Fire Safety Awareness

Protecting your Household from Carbon Monoxide

carbon-monoxide

The threat of carbon monoxide poisoning is something that scarcely crosses the minds of most people but is unfortunately very real. In fact, January is the most common month of the year for carbon monoxide related accidents. The increased use of fuel-burning and alternative heat sources like furnaces, propane heaters and portable generators is the main reason for the heightened danger during this cold month, but the fact that symptoms of carbon monoxide poisoning can easily be confused with a cold or the flu is also a factor.

Carbon monoxide is the deadly gas that is produced by fuels like natural gas, coal, wood, oil, charcoal, kerosene or propane that are not completely burned away when heated. Since it is both colorless and odorless, it is almost completely undetectable until poisoning or even death has occurred. This is why it is extremely important to install carbon monoxide detectors in every home.

According to the CDC, at least 2 people in the U.S. die each day from carbon monoxide poisoning during the month of January, which is 3 times the rate at which this is known to occur during the summer. It is clear to see that this is the time when we all need to make extra precautions when keeping our homes properly heated and our loved ones protected from the cold.

Here are some easy ways you can prevent dangerous or even deadly accidents from occurring in your home this winter:

  • Install battery operated carbon monoxide detectors on every floor in your home. There are many detectors that work double duty to detect both smoke and CO at the same time.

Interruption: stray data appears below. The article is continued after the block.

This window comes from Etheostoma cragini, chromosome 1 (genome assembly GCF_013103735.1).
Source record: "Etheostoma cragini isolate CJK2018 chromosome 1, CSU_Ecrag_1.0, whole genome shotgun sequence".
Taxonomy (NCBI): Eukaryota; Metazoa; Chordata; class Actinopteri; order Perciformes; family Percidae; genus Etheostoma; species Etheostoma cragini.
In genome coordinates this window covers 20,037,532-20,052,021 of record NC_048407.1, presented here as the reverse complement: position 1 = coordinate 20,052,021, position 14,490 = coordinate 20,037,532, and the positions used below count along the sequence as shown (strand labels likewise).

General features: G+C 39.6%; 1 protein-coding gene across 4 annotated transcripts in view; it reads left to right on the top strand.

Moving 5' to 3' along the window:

• Hire a qualified professional to inspect your home heating system, water heater and any other fuel burning appliance in the house annually.
  • Never use a generator inside your home if the power has gone out. They need plenty of ventilation in order to reduce the poisonous threat they pose to your health and should always be kept outside. The same goes for any fuel burning heat source that is meant for outdoor use, like grills or charcoal burning appliances.
  • Never use a stove or fireplace that is not properly ventilated to allow harmful gases to easily exit the home.
  • Never use a gas oven as a heating source for your home or any other appliances like the stove top or clothes dryer.
  • If you have a garage, never leave an automobile running inside where someone might ending up breathing the harmful gases it creates.

These are some simple ways to prevent harmful CO from entering your home, but if you already have a problem with the dangerous gas, there can be some telltale signs and symptoms. If you do not have a properly functioning carbon monoxide detector in your home and you think you may be experiencing CO poisoning you should contact your emergency service provider (9-1-1) or local poison control center after evacuating the premises.

Here are some common symptoms of CO poisoning:

  • Headache
  • Fatigue
  • Shortness of breath
  • Nausea
  • Dizziness
  • Mental confusion
  • Vomiting
  • Loss of muscular coordination
  • Loss of consciousness

As you can see the symptoms of CO poisoning are those that can be easily confused with a cold or the flu. For this reason you should be extra careful not to abuse emergency response services and take the important steps to preventing and detecting carbon monoxide in your home first and Foremost.

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